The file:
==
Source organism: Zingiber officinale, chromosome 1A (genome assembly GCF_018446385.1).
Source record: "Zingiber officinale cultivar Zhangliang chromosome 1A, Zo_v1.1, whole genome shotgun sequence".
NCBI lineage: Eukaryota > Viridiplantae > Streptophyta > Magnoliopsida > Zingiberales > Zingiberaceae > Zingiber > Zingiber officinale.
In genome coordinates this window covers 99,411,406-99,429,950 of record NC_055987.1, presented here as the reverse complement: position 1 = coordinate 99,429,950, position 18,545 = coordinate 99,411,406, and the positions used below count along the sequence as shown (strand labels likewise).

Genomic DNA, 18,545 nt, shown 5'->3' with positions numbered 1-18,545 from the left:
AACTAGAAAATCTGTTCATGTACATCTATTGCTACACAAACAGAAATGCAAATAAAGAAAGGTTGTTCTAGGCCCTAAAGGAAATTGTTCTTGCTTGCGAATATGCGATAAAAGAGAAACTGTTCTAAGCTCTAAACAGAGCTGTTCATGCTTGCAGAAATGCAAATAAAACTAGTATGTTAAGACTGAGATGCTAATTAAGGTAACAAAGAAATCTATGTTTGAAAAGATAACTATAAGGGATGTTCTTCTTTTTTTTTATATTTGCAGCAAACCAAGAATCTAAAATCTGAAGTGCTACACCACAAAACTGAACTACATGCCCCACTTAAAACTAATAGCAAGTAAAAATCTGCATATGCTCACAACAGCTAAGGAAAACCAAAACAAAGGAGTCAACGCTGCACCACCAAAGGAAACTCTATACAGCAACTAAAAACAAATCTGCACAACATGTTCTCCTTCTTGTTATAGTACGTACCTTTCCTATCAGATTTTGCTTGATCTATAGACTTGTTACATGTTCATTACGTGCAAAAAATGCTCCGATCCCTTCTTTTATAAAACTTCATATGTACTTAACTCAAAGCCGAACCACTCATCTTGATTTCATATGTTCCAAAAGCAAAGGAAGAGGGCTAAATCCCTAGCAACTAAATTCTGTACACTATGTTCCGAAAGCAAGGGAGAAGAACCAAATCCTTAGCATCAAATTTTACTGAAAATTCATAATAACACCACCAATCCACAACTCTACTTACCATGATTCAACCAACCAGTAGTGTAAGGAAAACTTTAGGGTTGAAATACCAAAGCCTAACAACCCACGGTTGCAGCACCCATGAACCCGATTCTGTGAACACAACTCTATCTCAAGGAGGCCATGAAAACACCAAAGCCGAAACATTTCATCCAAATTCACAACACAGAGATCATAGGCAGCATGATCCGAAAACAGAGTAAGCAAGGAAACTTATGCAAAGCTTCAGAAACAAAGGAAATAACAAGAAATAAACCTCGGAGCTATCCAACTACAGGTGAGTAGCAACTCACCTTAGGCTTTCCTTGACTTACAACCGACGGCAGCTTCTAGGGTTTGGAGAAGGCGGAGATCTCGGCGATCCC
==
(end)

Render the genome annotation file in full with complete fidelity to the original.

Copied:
Source organism: Zingiber officinale, chromosome 1A (genome assembly GCF_018446385.1).
Source record: "Zingiber officinale cultivar Zhangliang chromosome 1A, Zo_v1.1, whole genome shotgun sequence".
NCBI lineage: Eukaryota > Viridiplantae > Streptophyta > Magnoliopsida > Zingiberales > Zingiberaceae > Zingiber > Zingiber officinale.
In genome coordinates this window covers 99,411,406-99,429,950 of record NC_055987.1, presented here as the reverse complement: position 1 = coordinate 99,429,950, position 18,545 = coordinate 99,411,406, and the positions used below count along the sequence as shown (strand labels likewise).

Genomic DNA, 18,545 nt, shown 5'->3' with positions numbered 1-18,545 from the left:
AACTAGAAAATCTGTTCATGTACATCTATTGCTACACAAACAGAAATGCAAATAAAGAAAGGTTGTTCTAGGCCCTAAAGGAAATTGTTCTTGCTTGCGAATATGCGATAAAAGAGAAACTGTTCTAAGCTCTAAACAGAGCTGTTCATGCTTGCAGAAATGCAAATAAAACTAGTATGTTAAGACTGAGATGCTAATTAAGGTAACAAAGAAATCTATGTTTGAAAAGATAACTATAAGGGATGTTCTTCTTTTTTTTTATATTTGCAGCAAACCAAGAATCTAAAATCTGAAGTGCTACACCACAAAACTGAACTACATGCCCCACTTAAAACTAATAGCAAGTAAAAATCTGCATATGCTCACAACAGCTAAGGAAAACCAAAACAAAGGAGTCAACGCTGCACCACCAAAGGAAACTCTATACAGCAACTAAAAACAAATCTGCACAACATGTTCTCCTTCTTGTTATAGTACGTACCTTTCCTATCAGATTTTGCTTGATCTATAGACTTGTTACATGTTCATTACGTGCAAAAAATGCTCCGATCCCTTCTTTTATAAAACTTCATATGTACTTAACTCAAAGCCGAACCACTCATCTTGATTTCATATGTTCCAAAAGCAAAGGAAGAGGGCTAAATCCCTAGCAACTAAATTCTGTACACTATGTTCCGAAAGCAAGGGAGAAGAACCAAATCCTTAGCATCAAATTTTACTGAAAATTCATAATAACACCACCAATCCACAACTCTACTTACCATGATTCAACCAACCAGTAGTGTAAGGAAAACTTTAGGGTTGAAATACCAAAGCCTAACAACCCACGGTTGCAGCACCCATGAACCCGATTCTGTGAACACAACTCTATCTCAAGGAGGCCATGAAAACACCAAAGCCGAAACATTTCATCCAAATTCACAACACAGAGATCATAGGCAGCATGATCCGAAAACAGAGTAAGCAAGGAAACTTATGCAAAGCTTCAGAAACAAAGGAAATAACAAGAAATAAACCTCGGAGCTATCCAACTACAGGTGAGTAGCAACTCACCTTAGGCTTTCCTTGACTTACAACCGACGGCAGCTTCTAGGGTTTGGAGAAGGCGGAGATCTCGGCGATCCC